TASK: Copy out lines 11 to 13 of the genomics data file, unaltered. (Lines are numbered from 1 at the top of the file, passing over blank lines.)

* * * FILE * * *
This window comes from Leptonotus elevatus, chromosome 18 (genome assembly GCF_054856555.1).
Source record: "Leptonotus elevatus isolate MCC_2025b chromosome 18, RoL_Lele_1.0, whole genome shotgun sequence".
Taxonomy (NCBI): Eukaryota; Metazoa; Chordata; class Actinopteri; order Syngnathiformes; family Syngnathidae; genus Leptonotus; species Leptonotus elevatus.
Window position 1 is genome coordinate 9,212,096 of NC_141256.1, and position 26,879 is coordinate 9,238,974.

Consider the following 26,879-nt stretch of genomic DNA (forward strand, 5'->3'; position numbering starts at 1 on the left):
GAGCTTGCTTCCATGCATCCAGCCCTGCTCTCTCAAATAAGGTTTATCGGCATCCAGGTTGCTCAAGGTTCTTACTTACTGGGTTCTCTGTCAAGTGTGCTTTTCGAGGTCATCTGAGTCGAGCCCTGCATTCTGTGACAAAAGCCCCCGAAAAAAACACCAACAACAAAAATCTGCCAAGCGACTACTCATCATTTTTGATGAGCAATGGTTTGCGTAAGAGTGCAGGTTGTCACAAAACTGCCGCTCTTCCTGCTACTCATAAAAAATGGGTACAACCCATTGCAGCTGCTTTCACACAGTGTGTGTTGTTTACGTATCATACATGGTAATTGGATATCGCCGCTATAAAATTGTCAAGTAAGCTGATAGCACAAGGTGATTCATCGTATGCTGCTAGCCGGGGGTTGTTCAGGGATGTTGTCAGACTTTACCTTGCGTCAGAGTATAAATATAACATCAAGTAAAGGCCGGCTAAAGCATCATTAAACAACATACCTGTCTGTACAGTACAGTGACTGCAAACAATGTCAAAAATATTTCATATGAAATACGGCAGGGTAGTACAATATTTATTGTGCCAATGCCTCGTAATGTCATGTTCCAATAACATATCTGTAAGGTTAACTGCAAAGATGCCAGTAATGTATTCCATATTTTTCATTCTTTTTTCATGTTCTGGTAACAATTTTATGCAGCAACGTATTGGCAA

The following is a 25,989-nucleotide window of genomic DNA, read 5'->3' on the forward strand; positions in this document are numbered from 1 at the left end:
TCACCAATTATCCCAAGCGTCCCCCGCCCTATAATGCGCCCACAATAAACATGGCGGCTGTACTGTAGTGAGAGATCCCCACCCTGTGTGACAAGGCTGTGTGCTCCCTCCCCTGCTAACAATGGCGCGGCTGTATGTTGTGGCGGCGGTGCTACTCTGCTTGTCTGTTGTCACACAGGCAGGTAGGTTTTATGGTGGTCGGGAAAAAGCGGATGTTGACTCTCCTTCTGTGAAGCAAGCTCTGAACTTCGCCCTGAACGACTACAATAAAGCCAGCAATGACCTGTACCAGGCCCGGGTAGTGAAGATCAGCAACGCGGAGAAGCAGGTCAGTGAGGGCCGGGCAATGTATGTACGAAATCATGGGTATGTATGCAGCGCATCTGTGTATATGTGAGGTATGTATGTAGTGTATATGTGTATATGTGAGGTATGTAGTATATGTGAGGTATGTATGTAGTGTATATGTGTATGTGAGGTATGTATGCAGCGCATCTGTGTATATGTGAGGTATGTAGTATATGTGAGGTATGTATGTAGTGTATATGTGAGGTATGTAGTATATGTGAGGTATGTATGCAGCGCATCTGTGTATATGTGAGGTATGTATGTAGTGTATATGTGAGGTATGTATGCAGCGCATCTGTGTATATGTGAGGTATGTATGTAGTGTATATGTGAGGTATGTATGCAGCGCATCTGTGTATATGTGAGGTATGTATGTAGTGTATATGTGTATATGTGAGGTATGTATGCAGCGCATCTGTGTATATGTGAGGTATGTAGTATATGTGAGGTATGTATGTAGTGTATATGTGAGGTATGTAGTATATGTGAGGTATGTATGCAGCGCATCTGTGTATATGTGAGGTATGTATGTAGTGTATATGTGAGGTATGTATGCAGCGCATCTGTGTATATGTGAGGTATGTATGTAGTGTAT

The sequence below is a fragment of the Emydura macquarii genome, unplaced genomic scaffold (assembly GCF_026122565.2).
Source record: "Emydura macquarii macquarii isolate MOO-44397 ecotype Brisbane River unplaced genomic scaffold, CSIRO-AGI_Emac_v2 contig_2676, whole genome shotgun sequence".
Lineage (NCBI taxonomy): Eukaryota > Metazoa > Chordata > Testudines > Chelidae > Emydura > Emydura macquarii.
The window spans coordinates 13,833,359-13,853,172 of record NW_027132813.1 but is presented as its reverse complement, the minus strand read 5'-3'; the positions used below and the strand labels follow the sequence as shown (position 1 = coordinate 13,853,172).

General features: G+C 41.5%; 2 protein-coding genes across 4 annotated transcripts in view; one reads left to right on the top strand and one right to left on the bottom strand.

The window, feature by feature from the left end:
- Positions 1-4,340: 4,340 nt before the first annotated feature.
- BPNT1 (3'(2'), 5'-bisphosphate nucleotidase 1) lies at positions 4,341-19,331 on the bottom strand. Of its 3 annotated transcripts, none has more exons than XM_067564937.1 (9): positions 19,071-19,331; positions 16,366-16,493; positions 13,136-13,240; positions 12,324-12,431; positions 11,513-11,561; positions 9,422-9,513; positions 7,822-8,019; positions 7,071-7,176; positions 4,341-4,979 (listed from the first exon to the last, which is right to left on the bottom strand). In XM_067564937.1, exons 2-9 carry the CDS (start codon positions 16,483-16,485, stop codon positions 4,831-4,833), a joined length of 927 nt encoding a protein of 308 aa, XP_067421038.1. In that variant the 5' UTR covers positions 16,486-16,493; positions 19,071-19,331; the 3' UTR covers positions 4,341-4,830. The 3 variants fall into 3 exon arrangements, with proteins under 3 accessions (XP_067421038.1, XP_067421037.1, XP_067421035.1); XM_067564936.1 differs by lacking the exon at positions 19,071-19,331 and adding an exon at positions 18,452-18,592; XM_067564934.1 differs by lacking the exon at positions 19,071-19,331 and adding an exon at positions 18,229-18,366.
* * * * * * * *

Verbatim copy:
Lineage (NCBI taxonomy): Eukaryota > Metazoa > Chordata > Testudines > Chelidae > Emydura > Emydura macquarii.
The window spans coordinates 13,833,359-13,853,172 of record NW_027132813.1 but is presented as its reverse complement, the minus strand read 5'-3'; the positions used below and the strand labels follow the sequence as shown (position 1 = coordinate 13,853,172).

General features: G+C 41.5%; 2 protein-coding genes across 4 annotated transcripts in view; one reads left to right on the top strand and one right to left on the bottom strand.